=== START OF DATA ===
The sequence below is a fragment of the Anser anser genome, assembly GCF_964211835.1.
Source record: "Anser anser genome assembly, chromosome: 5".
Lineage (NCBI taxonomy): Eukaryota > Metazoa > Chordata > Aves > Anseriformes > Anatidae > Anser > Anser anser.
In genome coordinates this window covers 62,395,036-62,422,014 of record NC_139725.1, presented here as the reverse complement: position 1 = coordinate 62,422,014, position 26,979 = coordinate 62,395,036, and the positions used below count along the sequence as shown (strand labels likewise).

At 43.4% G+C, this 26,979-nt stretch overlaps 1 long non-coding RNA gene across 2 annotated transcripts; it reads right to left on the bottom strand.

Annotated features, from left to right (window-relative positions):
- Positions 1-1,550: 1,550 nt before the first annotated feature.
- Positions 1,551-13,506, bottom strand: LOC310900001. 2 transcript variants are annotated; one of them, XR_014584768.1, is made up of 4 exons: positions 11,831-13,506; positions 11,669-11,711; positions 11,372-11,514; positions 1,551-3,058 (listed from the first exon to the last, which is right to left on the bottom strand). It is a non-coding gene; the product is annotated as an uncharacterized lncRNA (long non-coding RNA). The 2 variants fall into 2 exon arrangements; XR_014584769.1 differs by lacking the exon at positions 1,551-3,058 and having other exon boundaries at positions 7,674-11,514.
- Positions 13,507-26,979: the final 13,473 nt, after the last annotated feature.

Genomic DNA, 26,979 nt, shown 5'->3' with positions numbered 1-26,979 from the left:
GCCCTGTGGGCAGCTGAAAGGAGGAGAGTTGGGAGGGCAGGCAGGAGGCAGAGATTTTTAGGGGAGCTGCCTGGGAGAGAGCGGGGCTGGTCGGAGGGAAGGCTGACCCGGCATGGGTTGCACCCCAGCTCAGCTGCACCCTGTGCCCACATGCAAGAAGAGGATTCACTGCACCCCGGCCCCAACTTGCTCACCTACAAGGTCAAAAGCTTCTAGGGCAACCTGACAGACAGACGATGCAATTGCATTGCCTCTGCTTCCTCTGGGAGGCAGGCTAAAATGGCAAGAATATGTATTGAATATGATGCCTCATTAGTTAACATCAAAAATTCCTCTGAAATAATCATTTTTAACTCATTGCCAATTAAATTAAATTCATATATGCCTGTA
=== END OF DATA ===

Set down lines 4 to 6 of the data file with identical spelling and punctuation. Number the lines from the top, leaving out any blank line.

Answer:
In genome coordinates this window covers 62,395,036-62,422,014 of record NC_139725.1, presented here as the reverse complement: position 1 = coordinate 62,422,014, position 26,979 = coordinate 62,395,036, and the positions used below count along the sequence as shown (strand labels likewise).

At 43.4% G+C, this 26,979-nt stretch overlaps 1 long non-coding RNA gene across 2 annotated transcripts; it reads right to left on the bottom strand.

Annotated features, from left to right (window-relative positions):